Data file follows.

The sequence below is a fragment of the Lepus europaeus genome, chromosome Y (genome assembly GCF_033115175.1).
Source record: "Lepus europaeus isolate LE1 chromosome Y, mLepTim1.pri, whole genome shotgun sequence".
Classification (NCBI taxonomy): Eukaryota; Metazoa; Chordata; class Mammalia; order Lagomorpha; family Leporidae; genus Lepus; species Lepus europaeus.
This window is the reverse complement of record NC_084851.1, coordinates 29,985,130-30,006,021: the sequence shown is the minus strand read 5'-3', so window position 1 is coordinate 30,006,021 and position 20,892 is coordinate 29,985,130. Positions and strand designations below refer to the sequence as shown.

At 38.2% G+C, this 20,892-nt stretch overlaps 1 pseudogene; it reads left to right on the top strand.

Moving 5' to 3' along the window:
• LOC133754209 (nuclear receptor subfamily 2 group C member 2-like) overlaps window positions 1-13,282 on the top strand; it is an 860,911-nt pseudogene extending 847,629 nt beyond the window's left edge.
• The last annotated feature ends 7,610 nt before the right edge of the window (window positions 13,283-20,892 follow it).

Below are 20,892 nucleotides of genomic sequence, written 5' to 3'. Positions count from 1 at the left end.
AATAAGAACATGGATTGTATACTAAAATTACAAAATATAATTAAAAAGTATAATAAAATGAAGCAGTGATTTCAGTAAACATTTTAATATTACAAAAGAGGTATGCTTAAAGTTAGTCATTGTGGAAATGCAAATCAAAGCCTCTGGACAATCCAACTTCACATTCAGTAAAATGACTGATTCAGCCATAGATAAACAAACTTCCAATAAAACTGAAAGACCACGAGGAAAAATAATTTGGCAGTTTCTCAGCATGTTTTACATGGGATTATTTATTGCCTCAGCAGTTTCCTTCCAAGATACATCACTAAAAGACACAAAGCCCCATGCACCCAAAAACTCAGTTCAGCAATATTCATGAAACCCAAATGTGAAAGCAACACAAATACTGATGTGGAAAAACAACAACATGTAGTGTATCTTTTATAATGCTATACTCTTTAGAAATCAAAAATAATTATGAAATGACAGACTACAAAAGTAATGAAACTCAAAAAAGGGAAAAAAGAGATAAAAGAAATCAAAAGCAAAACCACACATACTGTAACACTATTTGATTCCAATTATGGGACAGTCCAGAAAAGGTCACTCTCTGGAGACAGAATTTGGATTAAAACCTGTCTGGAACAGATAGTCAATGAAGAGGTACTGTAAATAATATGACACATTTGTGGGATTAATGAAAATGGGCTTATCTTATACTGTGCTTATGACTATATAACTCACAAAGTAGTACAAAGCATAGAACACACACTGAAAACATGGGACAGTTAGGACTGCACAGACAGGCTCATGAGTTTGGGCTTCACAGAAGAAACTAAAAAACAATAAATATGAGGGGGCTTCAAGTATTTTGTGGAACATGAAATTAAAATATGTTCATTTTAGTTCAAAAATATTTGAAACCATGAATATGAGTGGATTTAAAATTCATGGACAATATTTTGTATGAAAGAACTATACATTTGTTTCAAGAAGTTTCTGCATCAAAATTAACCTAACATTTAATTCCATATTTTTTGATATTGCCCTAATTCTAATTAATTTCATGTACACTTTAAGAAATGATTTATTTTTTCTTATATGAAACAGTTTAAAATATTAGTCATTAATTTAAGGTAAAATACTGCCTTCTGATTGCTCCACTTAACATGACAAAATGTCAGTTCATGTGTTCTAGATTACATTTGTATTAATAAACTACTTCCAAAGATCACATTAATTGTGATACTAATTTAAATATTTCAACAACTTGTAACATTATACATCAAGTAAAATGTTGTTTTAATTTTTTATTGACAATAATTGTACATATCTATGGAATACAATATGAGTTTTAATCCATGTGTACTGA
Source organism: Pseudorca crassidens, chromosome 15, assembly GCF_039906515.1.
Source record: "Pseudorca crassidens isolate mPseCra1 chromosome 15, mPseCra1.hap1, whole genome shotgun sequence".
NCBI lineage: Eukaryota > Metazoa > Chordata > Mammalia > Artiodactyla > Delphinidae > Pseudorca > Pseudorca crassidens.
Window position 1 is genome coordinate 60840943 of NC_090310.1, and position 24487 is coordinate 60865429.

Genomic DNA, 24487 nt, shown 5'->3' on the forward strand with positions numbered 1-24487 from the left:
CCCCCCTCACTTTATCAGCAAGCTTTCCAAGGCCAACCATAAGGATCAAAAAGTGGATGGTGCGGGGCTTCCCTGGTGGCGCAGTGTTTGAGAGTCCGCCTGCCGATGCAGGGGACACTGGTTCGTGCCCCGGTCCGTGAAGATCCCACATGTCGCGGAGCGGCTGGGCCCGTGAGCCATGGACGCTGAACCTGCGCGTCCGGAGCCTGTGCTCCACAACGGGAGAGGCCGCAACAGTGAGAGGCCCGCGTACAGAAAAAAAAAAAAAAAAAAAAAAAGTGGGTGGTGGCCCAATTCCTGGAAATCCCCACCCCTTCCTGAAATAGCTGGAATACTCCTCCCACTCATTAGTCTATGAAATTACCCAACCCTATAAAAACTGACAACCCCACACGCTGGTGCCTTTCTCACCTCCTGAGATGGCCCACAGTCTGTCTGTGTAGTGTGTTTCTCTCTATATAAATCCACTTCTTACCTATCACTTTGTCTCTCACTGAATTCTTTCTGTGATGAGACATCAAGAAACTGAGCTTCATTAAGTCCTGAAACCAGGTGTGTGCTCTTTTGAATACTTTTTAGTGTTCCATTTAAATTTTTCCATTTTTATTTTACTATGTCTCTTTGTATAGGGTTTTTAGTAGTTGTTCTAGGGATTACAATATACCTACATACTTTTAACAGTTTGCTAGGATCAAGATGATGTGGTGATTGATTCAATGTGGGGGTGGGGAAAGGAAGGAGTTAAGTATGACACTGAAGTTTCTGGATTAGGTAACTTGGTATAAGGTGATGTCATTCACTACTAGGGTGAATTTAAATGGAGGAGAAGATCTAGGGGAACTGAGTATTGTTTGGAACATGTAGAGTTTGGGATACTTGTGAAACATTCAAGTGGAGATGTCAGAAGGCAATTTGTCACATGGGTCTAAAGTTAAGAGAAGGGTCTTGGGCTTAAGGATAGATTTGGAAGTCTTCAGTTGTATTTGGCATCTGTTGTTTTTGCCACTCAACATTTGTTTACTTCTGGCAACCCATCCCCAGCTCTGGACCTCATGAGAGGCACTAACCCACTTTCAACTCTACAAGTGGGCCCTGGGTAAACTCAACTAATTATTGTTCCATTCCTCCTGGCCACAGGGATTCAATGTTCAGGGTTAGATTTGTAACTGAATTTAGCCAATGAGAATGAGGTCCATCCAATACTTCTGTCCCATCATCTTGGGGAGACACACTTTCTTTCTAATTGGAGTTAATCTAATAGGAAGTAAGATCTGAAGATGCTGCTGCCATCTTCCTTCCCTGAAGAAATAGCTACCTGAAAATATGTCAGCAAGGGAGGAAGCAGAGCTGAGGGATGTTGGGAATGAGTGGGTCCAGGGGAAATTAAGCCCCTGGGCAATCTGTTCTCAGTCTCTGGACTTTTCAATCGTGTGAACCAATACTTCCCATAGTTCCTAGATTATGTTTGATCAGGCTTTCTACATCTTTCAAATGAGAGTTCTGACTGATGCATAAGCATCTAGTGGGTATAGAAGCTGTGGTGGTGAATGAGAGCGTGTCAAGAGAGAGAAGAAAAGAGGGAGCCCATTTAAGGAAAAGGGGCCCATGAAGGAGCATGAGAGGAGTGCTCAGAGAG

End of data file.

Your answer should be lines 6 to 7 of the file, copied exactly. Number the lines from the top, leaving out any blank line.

Moving 5' to 3' along the window:
• LOC133754209 (nuclear receptor subfamily 2 group C member 2-like) overlaps window positions 1-13,282 on the top strand; it is an 860,911-nt pseudogene extending 847,629 nt beyond the window's left edge.